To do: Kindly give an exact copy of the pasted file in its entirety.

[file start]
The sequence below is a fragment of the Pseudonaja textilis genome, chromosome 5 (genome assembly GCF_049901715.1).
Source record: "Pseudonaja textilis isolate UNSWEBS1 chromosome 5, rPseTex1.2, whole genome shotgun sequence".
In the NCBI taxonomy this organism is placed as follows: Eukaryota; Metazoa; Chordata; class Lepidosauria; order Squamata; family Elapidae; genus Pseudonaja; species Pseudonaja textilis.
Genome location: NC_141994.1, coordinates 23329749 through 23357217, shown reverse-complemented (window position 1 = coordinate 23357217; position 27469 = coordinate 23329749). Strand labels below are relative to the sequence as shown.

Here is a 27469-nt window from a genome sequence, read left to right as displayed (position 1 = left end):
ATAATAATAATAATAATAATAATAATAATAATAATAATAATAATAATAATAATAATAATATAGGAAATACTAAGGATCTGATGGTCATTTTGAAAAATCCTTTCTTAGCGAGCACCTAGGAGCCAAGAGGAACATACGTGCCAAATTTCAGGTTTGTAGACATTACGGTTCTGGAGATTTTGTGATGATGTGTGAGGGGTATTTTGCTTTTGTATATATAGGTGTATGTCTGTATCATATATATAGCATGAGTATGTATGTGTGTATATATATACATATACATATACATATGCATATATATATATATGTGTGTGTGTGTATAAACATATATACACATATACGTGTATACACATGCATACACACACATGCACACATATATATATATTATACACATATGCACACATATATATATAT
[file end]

The sequence below is a fragment of the Pseudonaja textilis genome, chromosome 5 (genome assembly GCF_049901715.1).
Source record: "Pseudonaja textilis isolate UNSWEBS1 chromosome 5, rPseTex1.2, whole genome shotgun sequence".
In the NCBI taxonomy this organism is placed as follows: Eukaryota; Metazoa; Chordata; class Lepidosauria; order Squamata; family Elapidae; genus Pseudonaja; species Pseudonaja textilis.
Genome location: NC_141994.1, coordinates 23329749 through 23357217, shown reverse-complemented (window position 1 = coordinate 23357217; position 27469 = coordinate 23329749). Strand labels below are relative to the sequence as shown.

Here is a 27469-nt window from a genome sequence, read left to right as displayed (position 1 = left end):
ATAATAATAATAATAATAATAATAATAATAATAATAATAATAATAATAATAATAATAATATAGGAAATACTAAGGATCTGATGGTCATTTTGAAAAATCCTTTCTTAGCGAGCACCTAGGAGCCAAGAGGAACATACGTGCCAAATTTCAGGTTTGTAGACATTACGGTTCTGGAGATTTTGTGATGATGTGTGAGGGGTATTTTGCTTTTGTATATATAGGTGTATGTCTGTATCATATATATAGCATGAGTATGTATGTGTGTATATATATACATATACATATACATATGCATATATATATATATGTGTGTGTGTGTATAAACATATATACACATATACGTGTATACACATGCATACACACACATGCACACATATATATATATTATACACATATGCACACATATATATATAT